Category Archives: Performance Tracking

2017 Review

Now that 2017 is in the books it’s time to have a more in-depth review of our investment activities. With more monthly returns available, we can also make more meaningful comparisons to the benchmarks. Accurate return analysis is a critical part of self-evaluation: if we were better of putting our money in index funds then we would need to face up to that fact.

Let’s start with our overall FI progress. I track our total invested (total portfolio reported here + 529s + a small pension) in the table below. The values are shown as a multiple of X: our projected future annual retirement spend. There is some slack in X, such that I consider 20X financial security: a softer form of financial independence where we can sustain a bare-bones standard of living indefinitely. My goal of reaching financial security by the end of 2017 was reached two month earlier. In fact, we reached 22X before 2017 ran out. The next milestone is 25X and mortgage-free which is the canonical definition of financial independence. Assuming the mortgage is still around -4X, it implies a total invested value of 29X or about a 30% gain plus additional contributions from here. My (somewhat dated) stretch goal for reaching FI was EOY 2019. If the market cooperates, we may reach this goal by mid 2019 or even the end of 2018.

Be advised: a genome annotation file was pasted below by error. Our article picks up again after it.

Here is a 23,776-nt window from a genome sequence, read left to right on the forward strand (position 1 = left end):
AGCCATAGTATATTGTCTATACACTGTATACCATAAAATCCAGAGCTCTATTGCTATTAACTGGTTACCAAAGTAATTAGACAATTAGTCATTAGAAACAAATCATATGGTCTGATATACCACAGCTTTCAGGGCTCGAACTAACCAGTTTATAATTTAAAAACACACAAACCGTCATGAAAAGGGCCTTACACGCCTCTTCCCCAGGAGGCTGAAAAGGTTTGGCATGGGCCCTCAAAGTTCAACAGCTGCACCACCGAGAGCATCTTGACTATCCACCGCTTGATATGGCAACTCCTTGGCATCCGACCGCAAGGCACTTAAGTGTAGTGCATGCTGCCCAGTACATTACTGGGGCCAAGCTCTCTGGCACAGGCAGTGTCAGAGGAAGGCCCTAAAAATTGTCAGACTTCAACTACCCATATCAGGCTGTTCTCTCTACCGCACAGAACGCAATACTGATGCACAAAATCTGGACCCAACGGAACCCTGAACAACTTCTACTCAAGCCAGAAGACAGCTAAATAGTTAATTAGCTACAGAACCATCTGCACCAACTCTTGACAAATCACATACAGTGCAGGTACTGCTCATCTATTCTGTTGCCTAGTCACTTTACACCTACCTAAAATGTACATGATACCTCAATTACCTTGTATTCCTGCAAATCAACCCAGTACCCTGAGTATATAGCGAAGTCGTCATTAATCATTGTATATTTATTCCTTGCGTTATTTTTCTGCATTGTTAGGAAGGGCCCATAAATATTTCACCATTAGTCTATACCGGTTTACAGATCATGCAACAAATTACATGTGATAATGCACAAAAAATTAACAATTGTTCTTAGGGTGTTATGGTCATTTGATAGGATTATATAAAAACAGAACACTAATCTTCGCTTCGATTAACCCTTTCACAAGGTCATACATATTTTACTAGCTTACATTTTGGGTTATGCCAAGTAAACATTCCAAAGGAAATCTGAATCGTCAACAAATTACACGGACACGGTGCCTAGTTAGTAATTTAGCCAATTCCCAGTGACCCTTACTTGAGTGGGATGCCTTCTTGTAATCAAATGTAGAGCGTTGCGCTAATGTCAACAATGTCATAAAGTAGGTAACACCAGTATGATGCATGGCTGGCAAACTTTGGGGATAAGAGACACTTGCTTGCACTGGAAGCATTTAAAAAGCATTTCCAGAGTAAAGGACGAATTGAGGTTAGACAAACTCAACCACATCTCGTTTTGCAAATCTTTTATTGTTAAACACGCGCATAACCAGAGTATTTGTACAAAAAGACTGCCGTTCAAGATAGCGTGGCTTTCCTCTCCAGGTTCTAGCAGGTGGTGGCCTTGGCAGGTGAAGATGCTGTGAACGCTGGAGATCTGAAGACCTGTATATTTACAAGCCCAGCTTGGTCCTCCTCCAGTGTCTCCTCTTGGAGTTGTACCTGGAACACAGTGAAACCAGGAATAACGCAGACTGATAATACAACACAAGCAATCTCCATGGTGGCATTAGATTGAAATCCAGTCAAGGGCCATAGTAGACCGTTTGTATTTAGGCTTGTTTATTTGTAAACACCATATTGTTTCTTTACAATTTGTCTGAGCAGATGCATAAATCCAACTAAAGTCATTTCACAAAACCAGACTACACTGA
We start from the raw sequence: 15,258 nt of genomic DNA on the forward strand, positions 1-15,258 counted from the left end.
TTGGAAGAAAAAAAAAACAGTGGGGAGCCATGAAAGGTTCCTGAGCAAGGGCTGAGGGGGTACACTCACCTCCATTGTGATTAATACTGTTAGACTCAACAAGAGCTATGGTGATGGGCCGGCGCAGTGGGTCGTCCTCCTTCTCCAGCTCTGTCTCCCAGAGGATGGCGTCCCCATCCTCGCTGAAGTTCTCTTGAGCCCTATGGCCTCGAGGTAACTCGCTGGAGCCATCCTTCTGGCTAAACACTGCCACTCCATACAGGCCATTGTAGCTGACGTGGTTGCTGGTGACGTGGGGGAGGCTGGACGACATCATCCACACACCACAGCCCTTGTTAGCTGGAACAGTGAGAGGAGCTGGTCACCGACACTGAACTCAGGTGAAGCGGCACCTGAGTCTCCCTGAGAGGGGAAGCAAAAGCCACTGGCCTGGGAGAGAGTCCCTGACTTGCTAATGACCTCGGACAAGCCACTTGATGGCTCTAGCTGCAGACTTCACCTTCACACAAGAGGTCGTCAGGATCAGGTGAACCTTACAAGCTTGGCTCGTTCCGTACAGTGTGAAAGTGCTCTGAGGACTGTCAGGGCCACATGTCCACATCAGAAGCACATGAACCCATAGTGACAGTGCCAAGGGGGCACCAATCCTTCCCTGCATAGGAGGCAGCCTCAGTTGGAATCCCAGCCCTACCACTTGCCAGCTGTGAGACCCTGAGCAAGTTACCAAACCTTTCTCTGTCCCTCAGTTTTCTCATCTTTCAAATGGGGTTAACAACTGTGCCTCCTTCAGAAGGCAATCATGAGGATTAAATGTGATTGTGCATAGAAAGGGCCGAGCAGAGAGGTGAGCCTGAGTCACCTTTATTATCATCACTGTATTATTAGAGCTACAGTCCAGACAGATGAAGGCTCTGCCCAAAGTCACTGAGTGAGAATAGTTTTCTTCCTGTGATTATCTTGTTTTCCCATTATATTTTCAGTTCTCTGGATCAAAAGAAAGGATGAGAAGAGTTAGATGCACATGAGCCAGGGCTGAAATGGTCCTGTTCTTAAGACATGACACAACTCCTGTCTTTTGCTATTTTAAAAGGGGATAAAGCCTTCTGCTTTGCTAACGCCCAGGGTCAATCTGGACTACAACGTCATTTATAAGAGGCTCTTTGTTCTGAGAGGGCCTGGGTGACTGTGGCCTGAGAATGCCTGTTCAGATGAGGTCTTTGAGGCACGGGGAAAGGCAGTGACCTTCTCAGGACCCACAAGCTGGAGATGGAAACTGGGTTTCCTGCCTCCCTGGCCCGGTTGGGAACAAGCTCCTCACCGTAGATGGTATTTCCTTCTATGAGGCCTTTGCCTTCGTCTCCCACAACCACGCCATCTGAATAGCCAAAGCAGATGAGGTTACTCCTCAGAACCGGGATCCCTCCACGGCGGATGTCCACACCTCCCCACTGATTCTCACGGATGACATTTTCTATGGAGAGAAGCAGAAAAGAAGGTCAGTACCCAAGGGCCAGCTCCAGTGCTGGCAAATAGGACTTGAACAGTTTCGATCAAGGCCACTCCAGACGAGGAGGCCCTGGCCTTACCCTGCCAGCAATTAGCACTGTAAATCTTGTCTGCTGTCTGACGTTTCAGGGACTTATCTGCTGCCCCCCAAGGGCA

The table below describes the increase in the total invested amount in the last two years. My compensation from work was leaner than usual in 2017 hence the reduced contribution vs. 2016. In addition, I exited the majority of my cryptocurrency positions in December, incurring tax liability which was deducted from the contribution amount. Nonetheless, the investment gain of 5.07X more than made up for the lack of contributions. For reference, the gain outstrips my W2 income even in a good year. The return rate of 30.01% was calculated using the Simple Dietz formula applied to the year as a whole: return = (End Value – Start Value – Contributions)/(Start Value + Contributions/2). It assumes all contributions are made at the middle of the year which is a decent enough approximation: I tend to make Roth and 529 contributions early in the year, the bonus and RSUs hit late in the year, and 401K/HSA contributions are made evenly throughout.

Of the dollar amount gained from investments, cryptocurrencies contributed the most, about 1.4X, followed by 0.9X from options. Other sources of outperformance were individual stocks and closed-end funds. Precious metals related positions were a net detractor. In 2018, I expect the majority of the speculative gains to be from options.

Counting back to blog inception there are 17 monthly return data points (see the December update). The first figure below plots the monthly returns for my passive, active accounts, the total portfolio, $SPY and the 60/40 portfolio; while the second figure shows the normalized cumulative value. Immediately after blog inception, losses in both PMs and the muni CEFs put my accounts “in the hole”. They clawed back slowly, and started accelerating in June’17 when I started building up leverage through options. Currently both active accounts and total portfolio are above their benchmarks (total portfolio vs. 60/40, active accounts vs. 80) by a significant amount. The results of the portfolio shuffle at the start of 2017 where I revamped both the individual stocks and the CEFs were not as visible on these charts but were present, e.g. the individual stocks were about +3.7% vs. SPY since April.